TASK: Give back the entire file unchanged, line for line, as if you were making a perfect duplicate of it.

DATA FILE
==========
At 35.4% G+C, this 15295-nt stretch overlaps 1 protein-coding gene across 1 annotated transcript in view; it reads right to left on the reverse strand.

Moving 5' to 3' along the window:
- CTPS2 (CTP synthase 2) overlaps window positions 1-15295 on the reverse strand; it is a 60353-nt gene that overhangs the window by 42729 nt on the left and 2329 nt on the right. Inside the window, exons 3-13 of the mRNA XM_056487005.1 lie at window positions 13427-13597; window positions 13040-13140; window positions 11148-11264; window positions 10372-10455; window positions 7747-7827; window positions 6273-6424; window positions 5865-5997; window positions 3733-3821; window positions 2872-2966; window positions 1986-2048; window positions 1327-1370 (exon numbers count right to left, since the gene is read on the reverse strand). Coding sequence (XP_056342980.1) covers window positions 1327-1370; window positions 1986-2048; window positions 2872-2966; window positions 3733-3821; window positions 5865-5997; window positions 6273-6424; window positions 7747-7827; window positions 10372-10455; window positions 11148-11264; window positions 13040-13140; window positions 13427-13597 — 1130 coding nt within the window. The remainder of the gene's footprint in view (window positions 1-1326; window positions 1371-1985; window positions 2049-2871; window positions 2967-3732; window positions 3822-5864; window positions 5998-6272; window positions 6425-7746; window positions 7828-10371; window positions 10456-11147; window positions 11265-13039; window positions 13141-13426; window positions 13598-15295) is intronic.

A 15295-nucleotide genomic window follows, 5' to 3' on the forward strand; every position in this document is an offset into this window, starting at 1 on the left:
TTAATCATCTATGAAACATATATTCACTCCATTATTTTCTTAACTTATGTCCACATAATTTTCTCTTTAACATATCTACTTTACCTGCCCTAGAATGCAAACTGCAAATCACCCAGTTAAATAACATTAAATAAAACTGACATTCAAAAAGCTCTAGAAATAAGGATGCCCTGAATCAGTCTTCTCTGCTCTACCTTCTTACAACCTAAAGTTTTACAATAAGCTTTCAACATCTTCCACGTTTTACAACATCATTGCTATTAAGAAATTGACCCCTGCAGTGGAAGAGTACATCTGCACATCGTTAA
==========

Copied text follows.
At 35.4% G+C, this 15295-nt stretch overlaps 1 protein-coding gene across 1 annotated transcript in view; it reads right to left on the reverse strand.

Moving 5' to 3' along the window:
- CTPS2 (CTP synthase 2) overlaps window positions 1-15295 on the reverse strand; it is a 60353-nt gene that overhangs the window by 42729 nt on the left and 2329 nt on the right. Inside the window, exons 3-13 of the mRNA XM_056487005.1 lie at window positions 13427-13597; window positions 13040-13140; window positions 11148-11264; window positions 10372-10455; window positions 7747-7827; window positions 6273-6424; window positions 5865-5997; window positions 3733-3821; window positions 2872-2966; window positions 1986-2048; window positions 1327-1370 (exon numbers count right to left, since the gene is read on the reverse strand). Coding sequence (XP_056342980.1) covers window positions 1327-1370; window positions 1986-2048; window positions 2872-2966; window positions 3733-3821; window positions 5865-5997; window positions 6273-6424; window positions 7747-7827; window positions 10372-10455; window positions 11148-11264; window positions 13040-13140; window positions 13427-13597 — 1130 coding nt within the window. The remainder of the gene's footprint in view (window positions 1-1326; window positions 1371-1985; window positions 2049-2871; window positions 2967-3732; window positions 3822-5864; window positions 5998-6272; window positions 6425-7746; window positions 7828-10371; window positions 10456-11147; window positions 11265-13039; window positions 13141-13426; window positions 13598-15295) is intronic.

A 15295-nucleotide genomic window follows, 5' to 3' on the forward strand; every position in this document is an offset into this window, starting at 1 on the left:
TTAATCATCTATGAAACATATATTCACTCCATTATTTTCTTAACTTATGTCCACATAATTTTCTCTTTAACATATCTACTTTACCTGCCCTAGAATGCAAACTGCAAATCACCCAGTTAAATAACATTAAATAAAACTGACATTCAAAAAGCTCTAGAAATAAGGATGCCCTGAATCAGTCTTCTCTGCTCTACCTTCTTACAACCTAAAGTTTTACAATAAGCTTTCAACATCTTCCACGTTTTACAACATCATTGCTATTAAGAAATTGACCCCTGCAGTGGAAGAGTACATCTGCACATCGTTAA